At the same time, women who don't get cervical cancer screenings-for whatever reason-report even more health problems, including heart disease and diabetes. In the past, their estimates didn't account for women who had undergone hysterectomies-which nearly always removes the cervix, and with it the risk of getting cervical cancer.
Though the new study wasn't created to address racial disparities, experts speculate that the large difference reflects unequal access to preventative medicine and quality healthcare.
But rural areas account for nearly all of the Washington counties with testicular-cancer death rates above the state and national averages, with Walla Walla, Pend Oreille and Columbia counties faring the worse.
Cervical cancer is highly preventable.
The mortality rate due to cancer was on the decline nationwide, but certain regions and pockets throughout the country had shown worsening mortality rates from the deadly malignancy, according to the first-ever county-by-county analysis of cancer deaths across the US.
The report was published in the January 24/31 issue of the Journal of the American Medical Association.
The U.S. cancer death rate declined by 20.1 percent between 1980 and 2014. For white women, the corrected death rate was 4.7 per 100,000 compared with just 3.2 per 100,000 in the uncorrected data. Current guidelines do not recommend cervical cancer screening after the age of 65, since it was believed that older women were at much less risk.
December unemployment rates up from November locally, statewide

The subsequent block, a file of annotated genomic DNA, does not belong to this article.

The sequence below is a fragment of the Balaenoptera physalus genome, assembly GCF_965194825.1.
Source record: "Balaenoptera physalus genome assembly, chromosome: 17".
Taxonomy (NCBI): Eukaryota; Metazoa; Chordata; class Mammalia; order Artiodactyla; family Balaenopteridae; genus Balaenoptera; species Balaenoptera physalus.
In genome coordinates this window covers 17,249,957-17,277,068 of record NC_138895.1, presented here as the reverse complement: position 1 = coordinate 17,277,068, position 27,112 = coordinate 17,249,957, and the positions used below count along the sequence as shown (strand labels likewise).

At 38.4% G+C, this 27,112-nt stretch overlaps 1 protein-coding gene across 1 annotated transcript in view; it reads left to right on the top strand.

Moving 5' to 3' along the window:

The county's annual average rate topped out at 16.7 percent in 2010, during the depths of the recession in the Valley. For December's labor force, a total of 2,203,251 people were counted, up 8,588 from the number recorded in November.
The new tally of close to 20 million cancer deaths over 35 years offers a more fine-grained view of cancer's toll.
In more depressing news this week, it turns out that cervical cancer is actually killing many more women-and disproportionately women of color-in the United States than was initially thought. American Indians and Alaskan natives have the lowest risk of cervical cancer in this country, according to the American Cancer Society. Cervical cancer vaccines exist, and the disease is slow spreading, easily detectable, and treatable-when women have access to adequate medical care.
Most cases of cervical cancers are caused by persistent infection with cancer-linked types of human papillomavirus (HPV). It can also find cervical cancer early, when it is in its most curable stage. Moreover, local information can also be useful for health care clinicians to understand community needs for care and aid in identifying cancer hot spots that need more investigation to understand the root causes.
Another study in the the Gynecologic Oncology journal, looking at a sample of 15,194 patients with advanced cervical cancer, found that over 50 percent of them were not receiving proper treatment or care-and were most likely to be black women in a low socio-economic bracket.
New evidence on deaths from HPV cancers represents a call to action.
"There's really some striking differences", Dr. Shepard said.